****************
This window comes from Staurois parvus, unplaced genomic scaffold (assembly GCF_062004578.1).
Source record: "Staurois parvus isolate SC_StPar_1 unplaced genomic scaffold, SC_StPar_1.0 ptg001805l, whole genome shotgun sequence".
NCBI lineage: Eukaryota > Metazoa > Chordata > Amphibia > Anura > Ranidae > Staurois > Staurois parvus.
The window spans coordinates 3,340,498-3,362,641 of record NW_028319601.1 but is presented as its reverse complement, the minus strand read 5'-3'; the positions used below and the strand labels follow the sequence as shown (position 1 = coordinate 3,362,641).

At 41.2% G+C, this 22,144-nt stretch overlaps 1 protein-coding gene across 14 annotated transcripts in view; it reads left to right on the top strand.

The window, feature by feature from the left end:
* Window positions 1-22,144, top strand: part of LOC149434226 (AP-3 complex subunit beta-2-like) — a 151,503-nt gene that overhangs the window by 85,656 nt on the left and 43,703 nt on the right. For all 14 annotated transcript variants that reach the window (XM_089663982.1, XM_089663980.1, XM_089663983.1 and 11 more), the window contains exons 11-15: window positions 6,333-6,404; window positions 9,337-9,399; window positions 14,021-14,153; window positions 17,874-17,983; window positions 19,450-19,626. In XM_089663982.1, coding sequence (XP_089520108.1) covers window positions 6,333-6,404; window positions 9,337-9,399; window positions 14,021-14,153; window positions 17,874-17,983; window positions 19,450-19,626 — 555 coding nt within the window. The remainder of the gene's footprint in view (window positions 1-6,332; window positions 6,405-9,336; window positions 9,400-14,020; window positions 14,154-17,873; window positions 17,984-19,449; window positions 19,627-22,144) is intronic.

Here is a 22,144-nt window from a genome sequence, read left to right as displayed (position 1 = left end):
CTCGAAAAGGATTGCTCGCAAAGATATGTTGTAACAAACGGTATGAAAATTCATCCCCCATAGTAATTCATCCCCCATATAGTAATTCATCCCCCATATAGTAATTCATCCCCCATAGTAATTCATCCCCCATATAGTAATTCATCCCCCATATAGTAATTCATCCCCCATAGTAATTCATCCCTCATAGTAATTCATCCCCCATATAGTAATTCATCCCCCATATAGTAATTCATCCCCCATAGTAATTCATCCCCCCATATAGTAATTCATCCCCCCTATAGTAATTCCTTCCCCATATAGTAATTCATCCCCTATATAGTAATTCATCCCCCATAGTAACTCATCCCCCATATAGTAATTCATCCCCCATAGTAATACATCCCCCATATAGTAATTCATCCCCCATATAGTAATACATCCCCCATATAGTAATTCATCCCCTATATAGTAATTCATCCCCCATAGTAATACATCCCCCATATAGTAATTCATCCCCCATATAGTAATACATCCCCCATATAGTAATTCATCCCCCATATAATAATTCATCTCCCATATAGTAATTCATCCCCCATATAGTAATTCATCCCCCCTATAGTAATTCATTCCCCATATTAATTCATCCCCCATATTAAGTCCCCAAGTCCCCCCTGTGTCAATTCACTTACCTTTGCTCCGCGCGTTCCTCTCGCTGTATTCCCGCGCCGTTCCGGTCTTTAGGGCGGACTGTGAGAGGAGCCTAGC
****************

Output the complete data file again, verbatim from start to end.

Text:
This window comes from Staurois parvus, unplaced genomic scaffold (assembly GCF_062004578.1).
Source record: "Staurois parvus isolate SC_StPar_1 unplaced genomic scaffold, SC_StPar_1.0 ptg001805l, whole genome shotgun sequence".
NCBI lineage: Eukaryota > Metazoa > Chordata > Amphibia > Anura > Ranidae > Staurois > Staurois parvus.
The window spans coordinates 3,340,498-3,362,641 of record NW_028319601.1 but is presented as its reverse complement, the minus strand read 5'-3'; the positions used below and the strand labels follow the sequence as shown (position 1 = coordinate 3,362,641).

At 41.2% G+C, this 22,144-nt stretch overlaps 1 protein-coding gene across 14 annotated transcripts in view; it reads left to right on the top strand.

The window, feature by feature from the left end:
* Window positions 1-22,144, top strand: part of LOC149434226 (AP-3 complex subunit beta-2-like) — a 151,503-nt gene that overhangs the window by 85,656 nt on the left and 43,703 nt on the right. For all 14 annotated transcript variants that reach the window (XM_089663982.1, XM_089663980.1, XM_089663983.1 and 11 more), the window contains exons 11-15: window positions 6,333-6,404; window positions 9,337-9,399; window positions 14,021-14,153; window positions 17,874-17,983; window positions 19,450-19,626. In XM_089663982.1, coding sequence (XP_089520108.1) covers window positions 6,333-6,404; window positions 9,337-9,399; window positions 14,021-14,153; window positions 17,874-17,983; window positions 19,450-19,626 — 555 coding nt within the window. The remainder of the gene's footprint in view (window positions 1-6,332; window positions 6,405-9,336; window positions 9,400-14,020; window positions 14,154-17,873; window positions 17,984-19,449; window positions 19,627-22,144) is intronic.

Here is a 22,144-nt window from a genome sequence, read left to right as displayed (position 1 = left end):
CTCGAAAAGGATTGCTCGCAAAGATATGTTGTAACAAACGGTATGAAAATTCATCCCCCATAGTAATTCATCCCCCATATAGTAATTCATCCCCCATATAGTAATTCATCCCCCATAGTAATTCATCCCCCATATAGTAATTCATCCCCCATATAGTAATTCATCCCCCATAGTAATTCATCCCTCATAGTAATTCATCCCCCATATAGTAATTCATCCCCCATATAGTAATTCATCCCCCATAGTAATTCATCCCCCCATATAGTAATTCATCCCCCCTATAGTAATTCCTTCCCCATATAGTAATTCATCCCCTATATAGTAATTCATCCCCCATAGTAACTCATCCCCCATATAGTAATTCATCCCCCATAGTAATACATCCCCCATATAGTAATTCATCCCCCATATAGTAATACATCCCCCATATAGTAATTCATCCCCTATATAGTAATTCATCCCCCATAGTAATACATCCCCCATATAGTAATTCATCCCCCATATAGTAATACATCCCCCATATAGTAATTCATCCCCCATATAATAATTCATCTCCCATATAGTAATTCATCCCCCATATAGTAATTCATCCCCCCTATAGTAATTCATTCCCCATATTAATTCATCCCCCATATTAAGTCCCCAAGTCCCCCCTGTGTCAATTCACTTACCTTTGCTCCGCGCGTTCCTCTCGCTGTATTCCCGCGCCGTTCCGGTCTTTAGGGCGGACTGTGAGAGGAGCCTAGC